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Jair Bolsonaro's rivals bet Brazilians would unite with him. They were wrong.

Haddad was not named to replace Silva until September 11, less than a month before the first round. Nevertheless, he…

Haddad was not named to replace Silva until September 11, less than a month before the first round. Nevertheless, he abandoned the other candidates to end others with 29 percent of the votes in the first round and earn a place in the run-up.

Bolsonaro won almost equal to 46 percent. And Haddad could never lay the ground. Bolsonaro won easy Sunday with just over 55 percent of the votes, compared to just under 45 percent for Haddad.

The Labor Party and other betting against Bolsonaro underestimated the power of his simple campaign platform and message degree, especially on social media.

His promises, like Trumps, were easy to melt: he would fight the criminals with brutal power, clean up corruption by imprisoning politicians to take the Brazilian economy the kind of hard love needed through the pension reform and privatization.

Maybe nowhere, Bolsonaro did better his fall than during his closest Facebook Live sessions. Wear a T-shirt and sat at an empty table, he looked into the camera and just talked. Too many Brazilians exhausted by stories of politicians who robbed public coupons and lived sumptuous lifestyles, the image of a standing and delicate paper figure was ready to make the house refreshing.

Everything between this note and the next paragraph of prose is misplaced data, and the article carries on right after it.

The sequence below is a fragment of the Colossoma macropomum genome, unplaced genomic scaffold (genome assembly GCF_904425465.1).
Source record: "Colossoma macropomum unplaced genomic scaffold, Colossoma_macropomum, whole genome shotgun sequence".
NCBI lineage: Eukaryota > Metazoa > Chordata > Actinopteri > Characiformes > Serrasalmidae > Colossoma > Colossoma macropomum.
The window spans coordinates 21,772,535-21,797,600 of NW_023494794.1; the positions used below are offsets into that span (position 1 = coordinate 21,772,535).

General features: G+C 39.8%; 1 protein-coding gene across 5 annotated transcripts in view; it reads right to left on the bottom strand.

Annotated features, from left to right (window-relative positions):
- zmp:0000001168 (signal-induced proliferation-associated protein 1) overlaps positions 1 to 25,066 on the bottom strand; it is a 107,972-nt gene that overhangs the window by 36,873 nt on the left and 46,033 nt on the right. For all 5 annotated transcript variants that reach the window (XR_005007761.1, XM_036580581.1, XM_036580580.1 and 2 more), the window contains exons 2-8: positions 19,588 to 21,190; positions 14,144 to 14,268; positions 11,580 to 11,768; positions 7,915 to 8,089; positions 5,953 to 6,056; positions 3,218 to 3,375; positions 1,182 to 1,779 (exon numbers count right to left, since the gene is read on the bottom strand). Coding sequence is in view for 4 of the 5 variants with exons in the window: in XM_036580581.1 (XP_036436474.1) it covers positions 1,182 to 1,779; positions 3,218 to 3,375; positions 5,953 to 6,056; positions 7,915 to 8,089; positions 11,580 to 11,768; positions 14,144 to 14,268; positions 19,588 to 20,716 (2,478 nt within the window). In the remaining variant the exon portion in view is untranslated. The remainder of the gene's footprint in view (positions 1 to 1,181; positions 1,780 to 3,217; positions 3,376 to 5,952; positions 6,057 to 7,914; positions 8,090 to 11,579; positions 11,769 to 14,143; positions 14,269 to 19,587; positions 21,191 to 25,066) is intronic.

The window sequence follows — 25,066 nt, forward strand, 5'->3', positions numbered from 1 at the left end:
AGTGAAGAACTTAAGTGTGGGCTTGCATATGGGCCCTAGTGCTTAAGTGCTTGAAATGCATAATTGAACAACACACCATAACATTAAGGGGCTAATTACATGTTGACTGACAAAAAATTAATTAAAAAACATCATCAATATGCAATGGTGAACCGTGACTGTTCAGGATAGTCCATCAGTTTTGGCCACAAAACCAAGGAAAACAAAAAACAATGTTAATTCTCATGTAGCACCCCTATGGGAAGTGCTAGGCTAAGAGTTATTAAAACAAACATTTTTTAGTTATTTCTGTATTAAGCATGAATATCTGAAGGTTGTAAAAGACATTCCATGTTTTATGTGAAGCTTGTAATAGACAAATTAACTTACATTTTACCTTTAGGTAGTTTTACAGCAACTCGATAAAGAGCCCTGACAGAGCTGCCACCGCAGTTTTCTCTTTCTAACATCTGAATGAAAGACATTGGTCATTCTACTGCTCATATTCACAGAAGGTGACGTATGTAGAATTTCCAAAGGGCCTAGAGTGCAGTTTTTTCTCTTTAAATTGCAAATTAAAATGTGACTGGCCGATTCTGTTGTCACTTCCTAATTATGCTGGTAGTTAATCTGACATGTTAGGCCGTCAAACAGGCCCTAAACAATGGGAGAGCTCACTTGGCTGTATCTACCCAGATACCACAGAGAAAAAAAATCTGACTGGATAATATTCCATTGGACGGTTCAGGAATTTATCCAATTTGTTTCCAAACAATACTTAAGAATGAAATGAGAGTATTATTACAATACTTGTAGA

Bolsonaro doubled on his social media strategies after he was pushed and almost died during the campaign on September 6th. Within a few days after the attack, he resumed talking to followers via videos and tweets released from his hospital bed.

“Bolsonaro is the voice of people who want to talk but do not feel they can because they fear being politically incorrect,” said Carlos Manhanelli, political marketing specialist and president of the Brazilian group of political consultants. “He presents himself as he is and in the voter’s witness that is genuine. “

While Trumps victory was a surprise, a Bolsonaro win saw more and more inevitable in the last month.

Perhaps the clearest sign arrived at the end of September when the anti-Bolsonaro marcher organized by women groups took tens of thousands on the streets, but studies began to soon say that Bolsonaro’s support among women actually rose steadily.

That trend continued to the point that voting on Saturday had supported him with 42 percent of female voters, compared to 41 percent for Haddad.

 Image: Jair Bolsonaro Jair Bolsonaro is in a Ri o de Janeiro, Brazil, on Sunday. Pilar Olivares / Reuters

Valentina Collet, a 48-year-old doctor in Sao Paulo who voted for Bolsonaro, summarized the calculations made by many women.

Bolsonaro “is all I do not believe in. I am against violence. I am against weapons. I oppose his attitude,” I said, adding: “We struggled so hard to pull the Labor Party out of power. in the end you will vote the same back? “

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